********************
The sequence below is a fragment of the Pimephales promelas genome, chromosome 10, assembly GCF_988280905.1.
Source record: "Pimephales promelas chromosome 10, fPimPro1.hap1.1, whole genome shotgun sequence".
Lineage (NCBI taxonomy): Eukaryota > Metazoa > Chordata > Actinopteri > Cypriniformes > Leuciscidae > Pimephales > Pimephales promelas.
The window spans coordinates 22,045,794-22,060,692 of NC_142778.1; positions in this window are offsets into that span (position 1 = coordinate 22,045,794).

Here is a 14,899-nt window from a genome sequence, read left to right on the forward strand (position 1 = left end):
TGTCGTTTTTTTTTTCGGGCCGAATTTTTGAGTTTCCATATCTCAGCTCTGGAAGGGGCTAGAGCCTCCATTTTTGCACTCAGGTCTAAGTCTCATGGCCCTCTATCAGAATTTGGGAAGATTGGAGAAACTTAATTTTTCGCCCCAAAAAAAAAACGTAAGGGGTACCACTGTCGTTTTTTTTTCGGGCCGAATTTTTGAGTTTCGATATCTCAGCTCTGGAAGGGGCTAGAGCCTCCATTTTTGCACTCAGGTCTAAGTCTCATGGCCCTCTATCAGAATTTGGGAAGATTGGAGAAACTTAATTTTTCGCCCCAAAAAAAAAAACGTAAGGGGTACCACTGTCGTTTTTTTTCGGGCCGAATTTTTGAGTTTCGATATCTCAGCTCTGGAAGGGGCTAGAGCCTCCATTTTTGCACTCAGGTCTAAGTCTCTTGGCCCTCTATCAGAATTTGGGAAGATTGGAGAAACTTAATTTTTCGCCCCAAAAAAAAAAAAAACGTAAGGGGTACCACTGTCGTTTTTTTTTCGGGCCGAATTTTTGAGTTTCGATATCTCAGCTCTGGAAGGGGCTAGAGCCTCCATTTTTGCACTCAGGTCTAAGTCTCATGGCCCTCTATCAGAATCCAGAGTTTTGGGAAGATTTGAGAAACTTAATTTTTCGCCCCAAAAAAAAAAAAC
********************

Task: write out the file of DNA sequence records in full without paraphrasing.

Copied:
The sequence below is a fragment of the Pimephales promelas genome, chromosome 10, assembly GCF_988280905.1.
Source record: "Pimephales promelas chromosome 10, fPimPro1.hap1.1, whole genome shotgun sequence".
Lineage (NCBI taxonomy): Eukaryota > Metazoa > Chordata > Actinopteri > Cypriniformes > Leuciscidae > Pimephales > Pimephales promelas.
The window spans coordinates 22,045,794-22,060,692 of NC_142778.1; positions in this window are offsets into that span (position 1 = coordinate 22,045,794).

Here is a 14,899-nt window from a genome sequence, read left to right on the forward strand (position 1 = left end):
TGTCGTTTTTTTTTTCGGGCCGAATTTTTGAGTTTCCATATCTCAGCTCTGGAAGGGGCTAGAGCCTCCATTTTTGCACTCAGGTCTAAGTCTCATGGCCCTCTATCAGAATTTGGGAAGATTGGAGAAACTTAATTTTTCGCCCCAAAAAAAAAACGTAAGGGGTACCACTGTCGTTTTTTTTTCGGGCCGAATTTTTGAGTTTCGATATCTCAGCTCTGGAAGGGGCTAGAGCCTCCATTTTTGCACTCAGGTCTAAGTCTCATGGCCCTCTATCAGAATTTGGGAAGATTGGAGAAACTTAATTTTTCGCCCCAAAAAAAAAAACGTAAGGGGTACCACTGTCGTTTTTTTTCGGGCCGAATTTTTGAGTTTCGATATCTCAGCTCTGGAAGGGGCTAGAGCCTCCATTTTTGCACTCAGGTCTAAGTCTCTTGGCCCTCTATCAGAATTTGGGAAGATTGGAGAAACTTAATTTTTCGCCCCAAAAAAAAAAAAAACGTAAGGGGTACCACTGTCGTTTTTTTTTCGGGCCGAATTTTTGAGTTTCGATATCTCAGCTCTGGAAGGGGCTAGAGCCTCCATTTTTGCACTCAGGTCTAAGTCTCATGGCCCTCTATCAGAATCCAGAGTTTTGGGAAGATTTGAGAAACTTAATTTTTCGCCCCAAAAAAAAAAAAC